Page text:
Game changer: China’s yuan bonds to reshape global capital markets

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Yuan-denominated Chinese bonds were included in the Bloomberg Barclays Global Aggregate index on Monday. The move is expected to attract trillions in foreign inflows into China and the reshaping of global capital markets.

Over the next 20 months, the index will add 364 bonds issued by the Chinese government and the so-called “policy banks” (lenders set up to support the government’s development plans and policies).

Analysts estimate the full inclusion will attract around US$150 billion of foreign inflows into China’s bond market, which is the third-largest in the world after the US and Japan.




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“Today marks an important milestone as China’s capital markets continue to find their place in the global investment mainstream,” said Justin Chan, HSBC’s co-head of global markets in Asia Pacific.

China’s weight in the index will increase to around six percent and the Chinese yuan will become the fourth-largest currency component, Bloomberg estimates.

“Purely from the weight of money and the shift in global capital markets, this is the biggest change in global capital markets that we have seen for some time, and we believe it is something that all investors should be paying attention to,” Hayden Briscoe, Asia-Pacific head of fixed income at UBS Asset Management, was cited as saying by the Financial Times.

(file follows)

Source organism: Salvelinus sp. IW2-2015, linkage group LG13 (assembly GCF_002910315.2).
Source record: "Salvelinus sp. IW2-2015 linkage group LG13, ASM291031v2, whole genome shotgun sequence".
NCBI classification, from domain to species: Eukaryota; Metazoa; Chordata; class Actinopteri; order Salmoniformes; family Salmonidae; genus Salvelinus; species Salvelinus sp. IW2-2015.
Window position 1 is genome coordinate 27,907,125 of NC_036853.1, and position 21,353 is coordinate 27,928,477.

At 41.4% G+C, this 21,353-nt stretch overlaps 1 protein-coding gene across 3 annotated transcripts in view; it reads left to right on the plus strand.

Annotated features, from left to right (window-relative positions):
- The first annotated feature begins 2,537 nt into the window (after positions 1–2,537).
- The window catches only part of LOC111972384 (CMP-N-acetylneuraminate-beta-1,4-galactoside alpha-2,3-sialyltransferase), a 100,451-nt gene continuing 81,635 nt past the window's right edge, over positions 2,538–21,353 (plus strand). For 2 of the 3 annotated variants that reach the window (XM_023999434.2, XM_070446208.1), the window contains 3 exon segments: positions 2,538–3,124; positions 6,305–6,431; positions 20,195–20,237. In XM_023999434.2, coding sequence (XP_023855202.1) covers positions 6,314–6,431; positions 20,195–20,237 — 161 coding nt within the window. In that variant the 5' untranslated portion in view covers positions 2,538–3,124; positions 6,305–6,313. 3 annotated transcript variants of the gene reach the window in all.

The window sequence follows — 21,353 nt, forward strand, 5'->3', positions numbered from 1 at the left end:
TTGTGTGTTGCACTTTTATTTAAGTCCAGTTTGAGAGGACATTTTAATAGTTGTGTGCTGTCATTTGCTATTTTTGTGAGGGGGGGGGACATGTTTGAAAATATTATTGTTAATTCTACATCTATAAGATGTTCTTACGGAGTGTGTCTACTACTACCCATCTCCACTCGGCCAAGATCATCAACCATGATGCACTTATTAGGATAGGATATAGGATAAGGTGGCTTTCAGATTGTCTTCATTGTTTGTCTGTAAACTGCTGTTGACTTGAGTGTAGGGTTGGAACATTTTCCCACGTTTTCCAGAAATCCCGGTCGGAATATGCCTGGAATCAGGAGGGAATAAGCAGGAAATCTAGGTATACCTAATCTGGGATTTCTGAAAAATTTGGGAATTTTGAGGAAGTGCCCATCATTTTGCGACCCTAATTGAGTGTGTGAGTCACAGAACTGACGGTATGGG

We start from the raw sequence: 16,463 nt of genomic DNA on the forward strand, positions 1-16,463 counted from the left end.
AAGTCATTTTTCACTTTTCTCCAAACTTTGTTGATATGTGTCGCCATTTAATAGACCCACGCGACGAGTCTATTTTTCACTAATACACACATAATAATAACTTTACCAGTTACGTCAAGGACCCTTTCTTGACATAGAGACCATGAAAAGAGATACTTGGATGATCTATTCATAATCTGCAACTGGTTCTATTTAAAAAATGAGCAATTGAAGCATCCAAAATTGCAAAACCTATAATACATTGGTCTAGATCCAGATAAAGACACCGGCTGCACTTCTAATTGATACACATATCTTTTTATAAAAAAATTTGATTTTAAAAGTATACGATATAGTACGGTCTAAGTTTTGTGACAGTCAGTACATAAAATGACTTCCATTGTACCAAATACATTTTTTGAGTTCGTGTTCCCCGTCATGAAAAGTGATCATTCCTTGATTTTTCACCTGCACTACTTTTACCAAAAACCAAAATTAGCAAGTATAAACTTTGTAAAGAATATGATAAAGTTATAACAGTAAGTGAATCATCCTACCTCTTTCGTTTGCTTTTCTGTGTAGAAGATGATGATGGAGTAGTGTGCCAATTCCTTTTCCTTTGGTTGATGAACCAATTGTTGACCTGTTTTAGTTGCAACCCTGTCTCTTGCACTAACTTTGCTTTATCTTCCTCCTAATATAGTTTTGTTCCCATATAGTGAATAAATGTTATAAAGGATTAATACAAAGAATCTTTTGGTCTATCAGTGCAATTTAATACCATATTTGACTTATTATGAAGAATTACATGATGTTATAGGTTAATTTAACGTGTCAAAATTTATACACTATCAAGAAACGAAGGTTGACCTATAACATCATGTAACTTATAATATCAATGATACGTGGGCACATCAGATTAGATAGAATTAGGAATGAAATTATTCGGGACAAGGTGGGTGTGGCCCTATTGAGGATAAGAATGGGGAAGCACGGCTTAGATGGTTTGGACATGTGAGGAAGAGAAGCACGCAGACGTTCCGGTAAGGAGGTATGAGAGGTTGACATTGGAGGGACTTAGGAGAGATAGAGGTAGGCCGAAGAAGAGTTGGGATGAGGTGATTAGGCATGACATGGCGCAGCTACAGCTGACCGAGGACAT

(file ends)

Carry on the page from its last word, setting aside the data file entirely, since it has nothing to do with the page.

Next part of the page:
Experts note that despite the Chinese bond market’s large size, the bonds are under-owned by global investors. Foreign holding of Chinese debt stands at only two percent of the $13 trillion in total value, they say.

According to Khoon Goh, head of Asia research at ANZ bank, Chinese central government bonds have the highest foreign ownership at close to eight percent. That’s still“very low” compared to 35 percent for US Treasuries and 28 percent for British government debt.

Meanwhile, several other key index providers (including the JPMorgan Government Bond Index-Emerging Markets and the FTSE World Government Bond Index) are also considering whether to add Chinese bonds in their benchmarks.

Goh estimates China would receive as much as $275 billion in foreign inflows as a result of its bonds being added to indexes by Bloomberg, JPMorgan, and FTSE. That would help increase the Chinese yuan’s share in foreign currency reserves held by central banks globally.

“Given the structural increase in foreign portfolio inflows over the next few years, we expect the yuan to stay supported,” Goh said.

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